Mid Day Metro taps Borivli

By , agencyfaqs! | In | August 19, 2002
With the initial success of the Metro project, the Mid Day Group launches new editions, but convincing the local advertiser is still the challenge

Mid Day Multimedia's Metro Project chugs along with the recent launch of a new local edition from Borivli, a northwestern suburb of Mumbai. At the heart of the Rs 94-crore group's strategy is to woo the 'ultra' local advertiser - the shopkeeper who wants a very specific target audience, and is not willing to shell out any large sums of money to spread his message even a bit away from his audience. "Many of these small advertisers are ultra-conservative when it comes to advertising. So the hotel owner in Borivli, for example, is unwilling to advertise in even the local edition of papers, for he knows that his clientele is confined to Borivli only," explains a senior media planner.

To overcome this and to tap into a largely untouched market, Mid Day crafted its strategy around one simple premise. To focus on localising to the maximum possible extent through the launch of special metro supplements that are confined to ever the expanding localities in the city, with a print run of only 20,000 copies (per edition). And all distributed free.

The Borivli edition comes close on the heels of the launch of the Chembur edition of Mid Day Metro (in July), which the group claims is doing 'extremely well'. Says Arindam Mitra, director (operations), Mid Day Multimedia, who is spearheading the project, "When we started Project Metro, we decided that we would launch newer editions only if the pilot project did well. The rate at which we are launching editions speaks for itself."

The group estimates that the city of Mumbai represents a local advertising market worth Rs 325 crore and is largely untapped. Local cable channels, yellow pages, and other media vehicles like banners in metro supplements of newspapers largely service this market. But the prospect is immense as the local advertising pie is growing at an average rate of 15 per cent every year. While specific figures are not available for specific city areas, media planners concur that it will grow as competition increases in almost every field, from teaching shops to hotels, and as people gradually wake up to the power of the media.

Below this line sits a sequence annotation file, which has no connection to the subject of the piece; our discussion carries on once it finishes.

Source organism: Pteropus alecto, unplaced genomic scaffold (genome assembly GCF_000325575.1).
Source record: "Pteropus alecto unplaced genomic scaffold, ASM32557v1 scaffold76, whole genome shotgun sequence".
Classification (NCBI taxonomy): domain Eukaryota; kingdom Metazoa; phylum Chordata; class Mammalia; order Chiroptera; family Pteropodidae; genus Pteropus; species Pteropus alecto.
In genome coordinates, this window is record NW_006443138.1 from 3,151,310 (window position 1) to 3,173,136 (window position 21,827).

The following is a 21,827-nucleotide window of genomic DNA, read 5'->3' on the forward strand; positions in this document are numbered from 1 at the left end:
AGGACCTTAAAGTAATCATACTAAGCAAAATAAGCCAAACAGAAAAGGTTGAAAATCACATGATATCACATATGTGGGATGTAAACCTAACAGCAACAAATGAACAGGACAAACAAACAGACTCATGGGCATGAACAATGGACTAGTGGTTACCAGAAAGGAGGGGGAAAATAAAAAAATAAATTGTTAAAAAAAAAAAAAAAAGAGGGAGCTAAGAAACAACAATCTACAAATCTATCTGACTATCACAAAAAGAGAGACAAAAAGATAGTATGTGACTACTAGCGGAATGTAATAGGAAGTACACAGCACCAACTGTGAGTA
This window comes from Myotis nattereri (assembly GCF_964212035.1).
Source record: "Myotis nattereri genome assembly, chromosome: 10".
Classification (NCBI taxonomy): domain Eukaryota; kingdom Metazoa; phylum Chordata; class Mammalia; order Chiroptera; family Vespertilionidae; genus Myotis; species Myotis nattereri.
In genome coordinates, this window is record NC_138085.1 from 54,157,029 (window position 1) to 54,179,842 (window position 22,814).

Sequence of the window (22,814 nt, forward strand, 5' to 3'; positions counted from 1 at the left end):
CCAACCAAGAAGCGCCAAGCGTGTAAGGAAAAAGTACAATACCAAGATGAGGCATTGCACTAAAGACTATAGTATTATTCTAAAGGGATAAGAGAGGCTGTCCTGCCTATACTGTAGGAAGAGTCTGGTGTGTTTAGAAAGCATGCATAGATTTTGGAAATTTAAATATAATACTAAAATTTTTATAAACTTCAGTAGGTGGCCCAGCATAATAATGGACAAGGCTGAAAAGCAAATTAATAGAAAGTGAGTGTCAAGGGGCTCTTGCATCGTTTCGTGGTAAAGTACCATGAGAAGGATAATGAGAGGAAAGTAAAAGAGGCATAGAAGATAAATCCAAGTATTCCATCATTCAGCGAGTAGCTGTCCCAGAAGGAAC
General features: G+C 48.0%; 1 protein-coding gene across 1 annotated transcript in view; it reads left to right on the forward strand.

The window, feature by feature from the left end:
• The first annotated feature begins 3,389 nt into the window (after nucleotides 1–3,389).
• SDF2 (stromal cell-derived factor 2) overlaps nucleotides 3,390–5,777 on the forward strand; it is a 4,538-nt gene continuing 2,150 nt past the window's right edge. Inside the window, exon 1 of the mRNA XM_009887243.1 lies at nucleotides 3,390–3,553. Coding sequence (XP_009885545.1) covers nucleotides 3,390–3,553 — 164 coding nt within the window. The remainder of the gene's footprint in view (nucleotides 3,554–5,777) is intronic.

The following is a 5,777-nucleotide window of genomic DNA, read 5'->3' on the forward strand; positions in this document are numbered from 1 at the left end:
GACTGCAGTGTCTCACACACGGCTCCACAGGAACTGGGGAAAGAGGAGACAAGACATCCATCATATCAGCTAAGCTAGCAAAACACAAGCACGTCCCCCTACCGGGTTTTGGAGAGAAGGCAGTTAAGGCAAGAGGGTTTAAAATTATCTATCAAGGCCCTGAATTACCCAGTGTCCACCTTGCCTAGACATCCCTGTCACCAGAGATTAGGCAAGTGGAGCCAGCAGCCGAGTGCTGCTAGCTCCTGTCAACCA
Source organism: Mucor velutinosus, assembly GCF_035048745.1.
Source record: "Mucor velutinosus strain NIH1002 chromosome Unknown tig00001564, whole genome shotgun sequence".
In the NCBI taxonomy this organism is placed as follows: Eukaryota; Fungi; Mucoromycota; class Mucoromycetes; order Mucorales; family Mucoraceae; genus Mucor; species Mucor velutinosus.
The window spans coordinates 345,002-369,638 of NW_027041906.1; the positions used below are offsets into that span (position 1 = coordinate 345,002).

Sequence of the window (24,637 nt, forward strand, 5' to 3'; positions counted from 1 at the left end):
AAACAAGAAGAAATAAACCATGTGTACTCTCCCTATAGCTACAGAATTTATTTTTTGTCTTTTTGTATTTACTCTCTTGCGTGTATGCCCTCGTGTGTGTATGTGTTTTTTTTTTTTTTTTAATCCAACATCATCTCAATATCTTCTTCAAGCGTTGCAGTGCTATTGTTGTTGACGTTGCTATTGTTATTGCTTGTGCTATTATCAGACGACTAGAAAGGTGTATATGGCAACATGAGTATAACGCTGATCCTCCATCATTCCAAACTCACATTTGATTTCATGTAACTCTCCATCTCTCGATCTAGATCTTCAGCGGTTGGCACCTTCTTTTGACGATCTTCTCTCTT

Another advantage that Mumbai has is an enormous floating population, which does not exist in the smaller towns, where advertisement for local shops etc is more by word of mouth. With new people coming into the city everyday, the easiest way to find one's way about is by checking the yellow pages, or the local edition of a paper. By making the metro editions locality-specific Mid Day is leveraging its knowledge of Mumbai.

However, ironically, the difficulty lies in convincing the local chaps to advertise. Even with cheap rates. Despite an advertising rate of Rs 100 per column centimetre against the group's flagship Mid Day's Rs 550 per cc, and a 50:50 ad to edit ratio, the wary local hotelier, or shopkeeper must be given enough sops to advertise, aver media planners. "This is a market making area. We are stressing that this is a quality product, at an affordable rate, that reaches 20,000 (per edition) SEC A consumers," says Mitra.

But the task is not easy given that most of the potential advertisers have an ultra small advertising budget. Says the owner of a mid-sized garment shop in Borivli who didn't wish to be identified in the story, "Sometimes we may have a budget to the tune Rs 1,000 per week, but again I would rather split that between leaflets, posters and tin plates, than going for a single vehicle, if only to increase the chances of more people noticing it." There are other reasons that might hold back the local businessman from tapping only one localised media vehicle. The owner of a Chembur eatery told agencyfaqs! he may not want to attract newer clients as he is unable to expand his infrastructure beyond a certain point. And that, word of mouth is still very powerful. Another reason cited by a local gym owner was that he wished to attract the attention of a select clientele and a local paper defeats that purpose. As one media planner points out, cheap rates could also mean a "clutter" of advertising, and a glut of local advertisers clambering on. "Some might just decide to keep out of it."

However, Mid Day is working on this, sending out aggressive marketing teams to evangelise, and to bring the message of advertising to the local business outfit. Also, with the continued growth in the local advertising market despite the odds, one is definitely going to see more such editions coming out of the Mid Day group. © 2002 agencyfaqs!

© 2002 agencyfaqs!